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Accidental Deliberations: Tuesday Morning Links

This and that for your Tuesday reading.

- Duncan Cameron writes that Canada needs a new political direction rather than just a new government – and offers some worthwhile suggestions as to what that might include: The inter-generational bargain needs to be renewed. Today’s workers pay for their past studies and future retirement. Investing in youth and providing for retirement has social benefits and requires collective support. Much can done through a serious progressive income tax, but notable additional sources of revenue for student grants and other social spending exist. A financial transaction tax for instance could raise an estimated (Read more…)

Accidental Deliberations: Tuesday Morning Links

This and that for your Tuesday reading.

- Livio Di Matteo discusses the wasted opportunity to improve Canada’s health care system through concerted national investments. And Ryan Meili asks who will provide future direction now that the Cons have scrapped the Health Council of Canada: Now we see the federal government making a bad situation worse by walking away from the process of rebuilding a national health system entirely instead of negotiating a more robust agreement with targets and timelines for innovation and cost-savings.

The elimination of the Health Council only further underlines this movement away from national planning for (Read more…)

Accidental Deliberations: Saturday Morning Links

Assorted content for your weekend reading.

- Andrew Coyne sees the powerful impact of local forces on nomination contests as evidence that grassroots democracy is still alive and well in Canada – no matter how much the Cons and Libs may wish otherwise: What’s common to both of these stories is not only the willingness of local candidates and riding associations to defy the powers that be but their obstinate insistence that these races should be what party leaders claim they are: open nominations. With any luck, this obstreperousness will spread. Thanks to redistricting, there will be other ridings where (Read more…)

Accidental Deliberations: New column day

Here, looking at a $396 million annual benefit in the form of lower wireless rates for Saskatchewan residents serves as a prime example of the value of public enterprise – and pointing out a few other public options which could help ensure that the interests of citizens are better reflected in the marketplace.

For further reading…- CBC reported on the wireless rate increases which hit every province except the two with strong Crown competition. Aside from the $55 per month cost difference reported there, the other number leading to my estimate in the column is SaskTel’s customer base (Read more…)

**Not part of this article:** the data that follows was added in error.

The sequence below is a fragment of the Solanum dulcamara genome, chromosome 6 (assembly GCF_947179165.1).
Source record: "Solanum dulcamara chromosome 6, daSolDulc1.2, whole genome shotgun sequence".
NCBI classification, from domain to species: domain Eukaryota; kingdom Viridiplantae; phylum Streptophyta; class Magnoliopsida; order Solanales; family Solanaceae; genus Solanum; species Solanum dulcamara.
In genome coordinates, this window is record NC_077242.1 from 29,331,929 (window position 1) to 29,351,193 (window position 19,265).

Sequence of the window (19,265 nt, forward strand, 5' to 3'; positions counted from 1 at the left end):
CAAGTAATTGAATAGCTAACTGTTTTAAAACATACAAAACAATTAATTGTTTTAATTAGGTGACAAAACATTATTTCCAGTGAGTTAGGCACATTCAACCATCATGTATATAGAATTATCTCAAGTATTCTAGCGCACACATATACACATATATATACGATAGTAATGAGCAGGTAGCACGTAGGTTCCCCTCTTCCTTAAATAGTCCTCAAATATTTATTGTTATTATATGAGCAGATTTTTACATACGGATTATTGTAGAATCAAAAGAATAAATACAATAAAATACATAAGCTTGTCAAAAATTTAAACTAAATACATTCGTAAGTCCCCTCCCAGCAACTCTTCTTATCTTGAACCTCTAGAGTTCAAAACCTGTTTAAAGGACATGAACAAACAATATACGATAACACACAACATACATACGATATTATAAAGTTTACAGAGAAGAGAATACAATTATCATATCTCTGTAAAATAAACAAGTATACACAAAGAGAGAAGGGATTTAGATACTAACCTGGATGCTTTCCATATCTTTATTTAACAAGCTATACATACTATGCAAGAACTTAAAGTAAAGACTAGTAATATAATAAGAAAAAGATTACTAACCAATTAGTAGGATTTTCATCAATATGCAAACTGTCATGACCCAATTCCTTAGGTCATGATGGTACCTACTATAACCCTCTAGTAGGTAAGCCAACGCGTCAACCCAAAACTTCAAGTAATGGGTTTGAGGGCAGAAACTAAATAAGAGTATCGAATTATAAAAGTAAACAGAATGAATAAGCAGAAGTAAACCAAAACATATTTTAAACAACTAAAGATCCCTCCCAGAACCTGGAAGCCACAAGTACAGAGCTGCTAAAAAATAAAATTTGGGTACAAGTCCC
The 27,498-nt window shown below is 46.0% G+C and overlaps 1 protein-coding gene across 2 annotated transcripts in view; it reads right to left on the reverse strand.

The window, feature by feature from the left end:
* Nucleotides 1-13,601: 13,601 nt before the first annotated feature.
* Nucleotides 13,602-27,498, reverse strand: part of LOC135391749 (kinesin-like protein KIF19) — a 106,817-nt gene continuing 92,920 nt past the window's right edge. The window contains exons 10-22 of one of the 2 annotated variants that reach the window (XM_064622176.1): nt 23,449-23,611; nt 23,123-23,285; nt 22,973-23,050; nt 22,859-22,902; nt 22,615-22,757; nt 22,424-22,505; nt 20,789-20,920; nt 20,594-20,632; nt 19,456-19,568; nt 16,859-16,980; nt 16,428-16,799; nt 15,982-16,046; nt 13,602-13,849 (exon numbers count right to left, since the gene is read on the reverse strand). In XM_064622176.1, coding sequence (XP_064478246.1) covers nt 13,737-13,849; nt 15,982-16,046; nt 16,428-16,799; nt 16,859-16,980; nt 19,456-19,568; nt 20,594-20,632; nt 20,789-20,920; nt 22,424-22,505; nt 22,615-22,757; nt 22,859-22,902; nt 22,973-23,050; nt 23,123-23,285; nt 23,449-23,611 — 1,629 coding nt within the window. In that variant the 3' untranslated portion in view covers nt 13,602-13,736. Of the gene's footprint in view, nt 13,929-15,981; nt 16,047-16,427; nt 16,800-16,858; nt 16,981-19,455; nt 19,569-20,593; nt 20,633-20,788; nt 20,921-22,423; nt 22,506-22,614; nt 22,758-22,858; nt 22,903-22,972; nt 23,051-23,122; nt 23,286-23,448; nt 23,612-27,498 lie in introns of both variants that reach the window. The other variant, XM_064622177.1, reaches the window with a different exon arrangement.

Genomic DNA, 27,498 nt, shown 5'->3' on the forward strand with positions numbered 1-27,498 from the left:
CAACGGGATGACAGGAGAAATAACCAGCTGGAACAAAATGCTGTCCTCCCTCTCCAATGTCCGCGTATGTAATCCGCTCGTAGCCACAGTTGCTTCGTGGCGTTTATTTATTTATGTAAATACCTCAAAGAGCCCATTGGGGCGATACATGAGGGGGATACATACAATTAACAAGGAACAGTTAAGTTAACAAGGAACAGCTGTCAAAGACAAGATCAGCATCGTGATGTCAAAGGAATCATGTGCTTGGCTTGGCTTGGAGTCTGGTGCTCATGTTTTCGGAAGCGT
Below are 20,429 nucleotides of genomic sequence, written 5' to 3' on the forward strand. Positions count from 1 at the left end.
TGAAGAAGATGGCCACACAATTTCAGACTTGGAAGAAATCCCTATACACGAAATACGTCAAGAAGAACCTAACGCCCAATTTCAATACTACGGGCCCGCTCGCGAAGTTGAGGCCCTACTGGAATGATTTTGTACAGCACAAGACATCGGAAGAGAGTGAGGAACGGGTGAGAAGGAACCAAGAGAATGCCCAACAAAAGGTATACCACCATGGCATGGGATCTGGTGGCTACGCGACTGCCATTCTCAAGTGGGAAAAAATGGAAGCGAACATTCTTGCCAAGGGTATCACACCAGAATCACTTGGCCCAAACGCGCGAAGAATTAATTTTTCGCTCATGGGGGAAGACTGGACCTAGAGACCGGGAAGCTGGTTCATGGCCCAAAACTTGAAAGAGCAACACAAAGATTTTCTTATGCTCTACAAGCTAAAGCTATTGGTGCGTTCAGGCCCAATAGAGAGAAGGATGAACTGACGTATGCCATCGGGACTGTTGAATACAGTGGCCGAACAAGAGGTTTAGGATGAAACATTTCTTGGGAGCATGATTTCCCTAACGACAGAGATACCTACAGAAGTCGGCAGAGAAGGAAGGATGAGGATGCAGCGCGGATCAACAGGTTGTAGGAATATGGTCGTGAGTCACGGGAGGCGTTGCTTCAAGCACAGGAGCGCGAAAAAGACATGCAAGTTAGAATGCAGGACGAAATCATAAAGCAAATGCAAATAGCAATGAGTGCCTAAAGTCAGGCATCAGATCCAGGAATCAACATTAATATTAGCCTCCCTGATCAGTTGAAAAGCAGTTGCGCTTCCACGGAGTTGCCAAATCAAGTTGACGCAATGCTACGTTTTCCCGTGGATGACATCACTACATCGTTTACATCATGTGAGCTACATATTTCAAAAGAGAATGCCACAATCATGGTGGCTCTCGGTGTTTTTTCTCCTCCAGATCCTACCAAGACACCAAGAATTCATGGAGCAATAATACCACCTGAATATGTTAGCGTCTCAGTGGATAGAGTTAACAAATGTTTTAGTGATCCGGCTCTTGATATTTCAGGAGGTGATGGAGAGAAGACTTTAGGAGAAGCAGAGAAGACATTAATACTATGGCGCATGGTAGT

Alberta Diary: A mystery that won’t go away: Why do Alberta patients still face such long waits for lung surgery?

A horse with a silver blaze, curried mutton and a dog that did nothing in the night-time helped Sherlock Holmes get to the bottom of a mysterious death. Will it take a legendary detective to uncover the problem with lung surgeries in Alberta? Below: Dr. Verna Yiu; Dr. Raj Sherman; Dr. Ciaran McNamee.

Scotland Yard Detective: “Is there any other point to which you would wish to draw my attention?”

Sherlock Holmes: “To the curious incident of the dog in the night-time.”

Detective: “The dog did nothing in the night-time.”

Holmes: “That was the curious incident. (Read more…)

Accidental Deliberations: Wednesday Morning Links

Miscellaneous material for your mid-week reading.

- Trish Hennessy’s latest numbers focus on the skills gap myth in Canada. And PressProgress documents a few of the Cons’ damaging public service cuts which kicked in yesterday, while Theresa Boyle reports on the end of Canada’s health care accords (featuring the observations of Roy Romanow on the end of meaningful federal participation in our health care system).

- Scott Stelmaschuk’s latest post fits nicely with the theme of yesterday’s comment on the importance of seeing politics first and foremost as a means of improving the world around us – rather than a (Read more…)

Accidental Deliberations: Tuesday Morning Links

This and that for your Tuesday reading.

- Paul Krugman expands on the Republicans’ insistence on privileging inherited wealth over individual work: (N)ot only don’t most Americans own businesses, but business income, and income from capital in general, is increasingly concentrated in the hands of a few people. In 1979 the top 1 percent of households accounted for 17 percent of business income; by 2007 the same group was getting 43 percent of business income, and 75 percent of capital gains. Yet this small elite gets all of the G.O.P.’s love, and most of its policy (Read more…)

Accidental Deliberations: New column day

Here, on how the cult of “lean” is just part of the most damaging Saskatchewan Party belief which is undermining our health care system and other public services.

For further reading…- Murray Mandryk has had plenty to say about “lean” in his previous columns. – And the Saskatchewan Union of Nurses has weighed in with its own criticism of “lean”, making it abundantly clear that a large number of health care workers are far from convinced that it’s a panacea.

Accidental Deliberations: Sunday Morning Links

This and that for your Sunday reading.